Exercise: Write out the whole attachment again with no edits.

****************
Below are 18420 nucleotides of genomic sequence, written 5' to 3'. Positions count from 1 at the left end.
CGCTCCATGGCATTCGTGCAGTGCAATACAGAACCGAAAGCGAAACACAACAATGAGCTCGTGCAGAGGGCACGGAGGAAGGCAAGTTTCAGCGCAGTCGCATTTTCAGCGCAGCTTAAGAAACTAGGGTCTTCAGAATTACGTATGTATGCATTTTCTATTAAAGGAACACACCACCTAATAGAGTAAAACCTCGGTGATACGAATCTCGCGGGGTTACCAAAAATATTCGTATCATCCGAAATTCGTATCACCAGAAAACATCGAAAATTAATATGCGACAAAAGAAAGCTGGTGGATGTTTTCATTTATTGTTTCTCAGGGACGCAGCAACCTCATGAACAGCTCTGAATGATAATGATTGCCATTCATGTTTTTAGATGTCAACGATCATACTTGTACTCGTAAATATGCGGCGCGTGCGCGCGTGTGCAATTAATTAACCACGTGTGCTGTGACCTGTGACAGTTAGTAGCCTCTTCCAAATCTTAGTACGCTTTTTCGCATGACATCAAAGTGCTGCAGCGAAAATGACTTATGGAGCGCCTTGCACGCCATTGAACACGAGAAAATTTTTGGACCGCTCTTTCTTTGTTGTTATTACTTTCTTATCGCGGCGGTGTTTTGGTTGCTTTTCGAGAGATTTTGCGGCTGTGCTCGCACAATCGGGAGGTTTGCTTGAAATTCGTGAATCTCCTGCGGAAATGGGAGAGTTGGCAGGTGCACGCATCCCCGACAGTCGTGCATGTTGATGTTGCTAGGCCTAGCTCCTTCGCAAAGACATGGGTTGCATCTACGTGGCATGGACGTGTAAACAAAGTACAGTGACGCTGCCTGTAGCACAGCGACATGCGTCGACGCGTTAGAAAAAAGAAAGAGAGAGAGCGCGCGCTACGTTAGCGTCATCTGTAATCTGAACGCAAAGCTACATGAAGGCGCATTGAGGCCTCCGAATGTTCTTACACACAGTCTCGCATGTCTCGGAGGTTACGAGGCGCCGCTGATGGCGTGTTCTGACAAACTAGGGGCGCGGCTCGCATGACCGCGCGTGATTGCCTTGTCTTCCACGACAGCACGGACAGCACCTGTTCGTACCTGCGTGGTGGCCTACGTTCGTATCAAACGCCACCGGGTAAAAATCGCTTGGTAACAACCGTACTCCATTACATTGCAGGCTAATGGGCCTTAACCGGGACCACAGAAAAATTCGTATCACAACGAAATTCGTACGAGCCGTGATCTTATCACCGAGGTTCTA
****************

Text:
Below are 18420 nucleotides of genomic sequence, written 5' to 3'. Positions count from 1 at the left end.
CGCTCCATGGCATTCGTGCAGTGCAATACAGAACCGAAAGCGAAACACAACAATGAGCTCGTGCAGAGGGCACGGAGGAAGGCAAGTTTCAGCGCAGTCGCATTTTCAGCGCAGCTTAAGAAACTAGGGTCTTCAGAATTACGTATGTATGCATTTTCTATTAAAGGAACACACCACCTAATAGAGTAAAACCTCGGTGATACGAATCTCGCGGGGTTACCAAAAATATTCGTATCATCCGAAATTCGTATCACCAGAAAACATCGAAAATTAATATGCGACAAAAGAAAGCTGGTGGATGTTTTCATTTATTGTTTCTCAGGGACGCAGCAACCTCATGAACAGCTCTGAATGATAATGATTGCCATTCATGTTTTTAGATGTCAACGATCATACTTGTACTCGTAAATATGCGGCGCGTGCGCGCGTGTGCAATTAATTAACCACGTGTGCTGTGACCTGTGACAGTTAGTAGCCTCTTCCAAATCTTAGTACGCTTTTTCGCATGACATCAAAGTGCTGCAGCGAAAATGACTTATGGAGCGCCTTGCACGCCATTGAACACGAGAAAATTTTTGGACCGCTCTTTCTTTGTTGTTATTACTTTCTTATCGCGGCGGTGTTTTGGTTGCTTTTCGAGAGATTTTGCGGCTGTGCTCGCACAATCGGGAGGTTTGCTTGAAATTCGTGAATCTCCTGCGGAAATGGGAGAGTTGGCAGGTGCACGCATCCCCGACAGTCGTGCATGTTGATGTTGCTAGGCCTAGCTCCTTCGCAAAGACATGGGTTGCATCTACGTGGCATGGACGTGTAAACAAAGTACAGTGACGCTGCCTGTAGCACAGCGACATGCGTCGACGCGTTAGAAAAAAGAAAGAGAGAGAGCGCGCGCTACGTTAGCGTCATCTGTAATCTGAACGCAAAGCTACATGAAGGCGCATTGAGGCCTCCGAATGTTCTTACACACAGTCTCGCATGTCTCGGAGGTTACGAGGCGCCGCTGATGGCGTGTTCTGACAAACTAGGGGCGCGGCTCGCATGACCGCGCGTGATTGCCTTGTCTTCCACGACAGCACGGACAGCACCTGTTCGTACCTGCGTGGTGGCCTACGTTCGTATCAAACGCCACCGGGTAAAAATCGCTTGGTAACAACCGTACTCCATTACATTGCAGGCTAATGGGCCTTAACCGGGACCACAGAAAAATTCGTATCACAACGAAATTCGTACGAGCCGTGATCTTATCACCGAGGTTCTA